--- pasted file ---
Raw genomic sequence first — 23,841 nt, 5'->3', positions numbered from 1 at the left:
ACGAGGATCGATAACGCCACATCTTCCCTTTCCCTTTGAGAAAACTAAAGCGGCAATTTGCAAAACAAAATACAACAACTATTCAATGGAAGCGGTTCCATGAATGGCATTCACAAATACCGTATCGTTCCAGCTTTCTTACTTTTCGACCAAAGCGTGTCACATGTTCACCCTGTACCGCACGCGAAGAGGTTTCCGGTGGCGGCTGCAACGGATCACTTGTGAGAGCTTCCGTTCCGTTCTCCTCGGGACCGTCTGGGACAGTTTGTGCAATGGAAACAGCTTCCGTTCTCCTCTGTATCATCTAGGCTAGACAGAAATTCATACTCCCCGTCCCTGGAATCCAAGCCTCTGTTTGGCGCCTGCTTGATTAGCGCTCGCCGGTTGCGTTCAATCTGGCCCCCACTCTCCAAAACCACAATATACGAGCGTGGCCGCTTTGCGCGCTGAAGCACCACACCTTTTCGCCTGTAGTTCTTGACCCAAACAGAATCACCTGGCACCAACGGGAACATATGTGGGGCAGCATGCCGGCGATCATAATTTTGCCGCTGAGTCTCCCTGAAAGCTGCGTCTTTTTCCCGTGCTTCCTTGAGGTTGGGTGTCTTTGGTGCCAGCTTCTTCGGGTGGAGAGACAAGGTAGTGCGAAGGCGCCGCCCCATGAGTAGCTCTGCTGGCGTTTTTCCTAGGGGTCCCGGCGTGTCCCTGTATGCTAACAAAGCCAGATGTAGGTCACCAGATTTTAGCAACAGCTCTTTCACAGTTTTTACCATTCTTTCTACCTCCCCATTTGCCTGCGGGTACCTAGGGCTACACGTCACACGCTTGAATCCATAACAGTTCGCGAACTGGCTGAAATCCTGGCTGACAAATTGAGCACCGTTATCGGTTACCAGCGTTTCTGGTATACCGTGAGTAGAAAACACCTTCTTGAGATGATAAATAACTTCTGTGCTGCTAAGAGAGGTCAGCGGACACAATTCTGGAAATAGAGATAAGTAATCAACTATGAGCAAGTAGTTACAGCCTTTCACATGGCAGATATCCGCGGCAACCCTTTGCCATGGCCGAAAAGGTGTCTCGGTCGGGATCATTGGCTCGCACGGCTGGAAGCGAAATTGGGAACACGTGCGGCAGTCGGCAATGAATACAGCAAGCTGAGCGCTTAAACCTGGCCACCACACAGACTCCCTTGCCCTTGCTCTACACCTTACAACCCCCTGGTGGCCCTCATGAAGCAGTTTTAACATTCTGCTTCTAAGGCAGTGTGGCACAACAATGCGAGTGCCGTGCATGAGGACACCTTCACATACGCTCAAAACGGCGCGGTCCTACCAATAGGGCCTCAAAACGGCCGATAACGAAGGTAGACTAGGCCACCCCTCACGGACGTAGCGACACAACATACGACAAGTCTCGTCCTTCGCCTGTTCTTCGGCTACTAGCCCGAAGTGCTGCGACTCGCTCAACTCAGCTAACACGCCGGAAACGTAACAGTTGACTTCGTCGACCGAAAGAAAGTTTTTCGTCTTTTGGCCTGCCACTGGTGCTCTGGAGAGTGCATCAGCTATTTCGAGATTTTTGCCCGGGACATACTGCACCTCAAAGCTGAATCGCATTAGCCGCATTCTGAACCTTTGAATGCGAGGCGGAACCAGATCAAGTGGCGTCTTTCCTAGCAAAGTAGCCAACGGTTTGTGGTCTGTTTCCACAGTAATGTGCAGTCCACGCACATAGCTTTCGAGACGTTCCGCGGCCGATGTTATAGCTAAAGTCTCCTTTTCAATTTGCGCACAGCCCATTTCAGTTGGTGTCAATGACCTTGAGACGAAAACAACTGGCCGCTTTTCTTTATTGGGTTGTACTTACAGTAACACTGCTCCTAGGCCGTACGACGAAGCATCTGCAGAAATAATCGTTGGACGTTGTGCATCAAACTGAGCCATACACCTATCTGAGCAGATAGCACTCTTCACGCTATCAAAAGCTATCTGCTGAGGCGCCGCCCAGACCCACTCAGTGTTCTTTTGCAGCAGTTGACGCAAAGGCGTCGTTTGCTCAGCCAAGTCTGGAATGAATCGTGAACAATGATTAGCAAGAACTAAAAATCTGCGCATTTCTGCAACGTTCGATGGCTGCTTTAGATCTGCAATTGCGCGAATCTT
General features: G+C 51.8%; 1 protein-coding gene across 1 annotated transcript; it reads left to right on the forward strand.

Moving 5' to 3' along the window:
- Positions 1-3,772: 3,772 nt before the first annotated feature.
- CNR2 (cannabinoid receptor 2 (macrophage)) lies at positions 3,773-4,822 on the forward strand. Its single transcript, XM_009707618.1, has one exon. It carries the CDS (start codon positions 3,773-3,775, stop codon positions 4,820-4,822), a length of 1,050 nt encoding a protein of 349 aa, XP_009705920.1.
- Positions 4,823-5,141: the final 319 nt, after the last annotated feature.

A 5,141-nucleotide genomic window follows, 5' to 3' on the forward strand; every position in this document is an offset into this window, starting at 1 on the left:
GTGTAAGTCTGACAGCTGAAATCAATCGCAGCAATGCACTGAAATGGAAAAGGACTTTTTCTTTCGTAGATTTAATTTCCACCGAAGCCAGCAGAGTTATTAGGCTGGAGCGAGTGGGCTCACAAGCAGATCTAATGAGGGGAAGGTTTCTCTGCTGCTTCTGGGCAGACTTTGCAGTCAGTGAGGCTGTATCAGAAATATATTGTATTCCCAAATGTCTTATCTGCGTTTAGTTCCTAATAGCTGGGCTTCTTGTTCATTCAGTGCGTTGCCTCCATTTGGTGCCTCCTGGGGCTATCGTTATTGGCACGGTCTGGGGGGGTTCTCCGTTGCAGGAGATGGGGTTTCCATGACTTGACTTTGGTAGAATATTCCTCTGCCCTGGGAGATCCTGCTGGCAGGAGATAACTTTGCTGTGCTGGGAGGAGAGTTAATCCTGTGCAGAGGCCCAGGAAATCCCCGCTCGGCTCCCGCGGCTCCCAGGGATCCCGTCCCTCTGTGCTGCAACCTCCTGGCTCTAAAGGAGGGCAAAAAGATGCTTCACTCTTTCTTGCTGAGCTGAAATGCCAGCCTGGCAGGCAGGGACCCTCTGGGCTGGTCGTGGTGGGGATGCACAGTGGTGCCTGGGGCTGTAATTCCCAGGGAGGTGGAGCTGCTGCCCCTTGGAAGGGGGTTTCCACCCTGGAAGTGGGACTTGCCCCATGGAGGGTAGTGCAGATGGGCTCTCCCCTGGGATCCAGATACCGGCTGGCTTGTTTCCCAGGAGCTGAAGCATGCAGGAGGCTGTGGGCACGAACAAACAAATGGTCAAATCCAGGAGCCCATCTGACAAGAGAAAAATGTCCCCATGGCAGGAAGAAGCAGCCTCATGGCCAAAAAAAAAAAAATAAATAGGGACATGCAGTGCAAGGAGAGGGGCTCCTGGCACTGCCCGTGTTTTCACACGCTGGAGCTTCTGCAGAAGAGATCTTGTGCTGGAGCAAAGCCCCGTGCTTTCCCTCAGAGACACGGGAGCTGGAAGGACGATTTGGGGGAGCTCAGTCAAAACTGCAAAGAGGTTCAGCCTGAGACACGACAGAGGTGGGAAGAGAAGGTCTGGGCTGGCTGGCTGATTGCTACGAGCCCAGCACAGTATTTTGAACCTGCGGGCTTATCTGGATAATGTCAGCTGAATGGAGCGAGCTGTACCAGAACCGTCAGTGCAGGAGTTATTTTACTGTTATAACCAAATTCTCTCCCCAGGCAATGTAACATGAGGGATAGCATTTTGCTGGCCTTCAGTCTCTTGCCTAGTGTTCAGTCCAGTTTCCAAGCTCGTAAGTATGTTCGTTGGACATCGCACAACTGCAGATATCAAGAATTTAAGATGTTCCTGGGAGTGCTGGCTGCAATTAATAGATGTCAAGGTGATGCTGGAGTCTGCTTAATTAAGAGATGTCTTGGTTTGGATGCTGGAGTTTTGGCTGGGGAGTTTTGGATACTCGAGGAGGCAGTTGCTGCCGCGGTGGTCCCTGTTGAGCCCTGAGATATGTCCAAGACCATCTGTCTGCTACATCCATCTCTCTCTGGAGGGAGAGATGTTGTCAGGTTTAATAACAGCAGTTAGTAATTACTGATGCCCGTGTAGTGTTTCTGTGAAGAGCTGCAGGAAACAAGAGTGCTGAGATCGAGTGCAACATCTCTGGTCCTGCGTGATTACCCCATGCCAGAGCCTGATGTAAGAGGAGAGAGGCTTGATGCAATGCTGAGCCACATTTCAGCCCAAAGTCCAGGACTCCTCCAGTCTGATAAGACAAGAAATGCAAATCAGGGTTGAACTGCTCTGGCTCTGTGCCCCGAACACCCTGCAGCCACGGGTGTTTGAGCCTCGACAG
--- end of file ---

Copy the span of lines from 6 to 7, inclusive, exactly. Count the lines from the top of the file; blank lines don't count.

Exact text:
- CNR2 (cannabinoid receptor 2 (macrophage)) lies at positions 3,773-4,822 on the forward strand. Its single transcript, XM_009707618.1, has one exon. It carries the CDS (start codon positions 3,773-3,775, stop codon positions 4,820-4,822), a length of 1,050 nt encoding a protein of 349 aa, XP_009705920.1.
- Positions 4,823-5,141: the final 319 nt, after the last annotated feature.